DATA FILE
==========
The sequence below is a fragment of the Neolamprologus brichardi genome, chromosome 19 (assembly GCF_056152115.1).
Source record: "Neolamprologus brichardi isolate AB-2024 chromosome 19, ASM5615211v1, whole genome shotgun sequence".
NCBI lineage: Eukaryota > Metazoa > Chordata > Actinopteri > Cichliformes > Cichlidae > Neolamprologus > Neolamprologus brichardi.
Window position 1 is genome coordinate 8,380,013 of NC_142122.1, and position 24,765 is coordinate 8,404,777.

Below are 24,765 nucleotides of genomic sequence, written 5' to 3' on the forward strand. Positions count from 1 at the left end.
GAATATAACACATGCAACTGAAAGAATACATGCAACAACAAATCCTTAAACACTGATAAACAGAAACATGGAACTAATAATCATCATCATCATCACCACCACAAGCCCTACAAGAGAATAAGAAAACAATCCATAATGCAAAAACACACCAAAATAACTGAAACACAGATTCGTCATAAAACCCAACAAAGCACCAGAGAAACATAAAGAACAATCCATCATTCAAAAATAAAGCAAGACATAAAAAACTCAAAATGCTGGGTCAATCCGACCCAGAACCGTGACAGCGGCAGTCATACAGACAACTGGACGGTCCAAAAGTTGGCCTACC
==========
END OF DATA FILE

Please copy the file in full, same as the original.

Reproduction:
The sequence below is a fragment of the Neolamprologus brichardi genome, chromosome 19 (assembly GCF_056152115.1).
Source record: "Neolamprologus brichardi isolate AB-2024 chromosome 19, ASM5615211v1, whole genome shotgun sequence".
NCBI lineage: Eukaryota > Metazoa > Chordata > Actinopteri > Cichliformes > Cichlidae > Neolamprologus > Neolamprologus brichardi.
Window position 1 is genome coordinate 8,380,013 of NC_142122.1, and position 24,765 is coordinate 8,404,777.

Below are 24,765 nucleotides of genomic sequence, written 5' to 3' on the forward strand. Positions count from 1 at the left end.
GAATATAACACATGCAACTGAAAGAATACATGCAACAACAAATCCTTAAACACTGATAAACAGAAACATGGAACTAATAATCATCATCATCATCACCACCACAAGCCCTACAAGAGAATAAGAAAACAATCCATAATGCAAAAACACACCAAAATAACTGAAACACAGATTCGTCATAAAACCCAACAAAGCACCAGAGAAACATAAAGAACAATCCATCATTCAAAAATAAAGCAAGACATAAAAAACTCAAAATGCTGGGTCAATCCGACCCAGAACCGTGACAGCGGCAGTCATACAGACAACTGGACGGTCCAAAAGTTGGCCTACC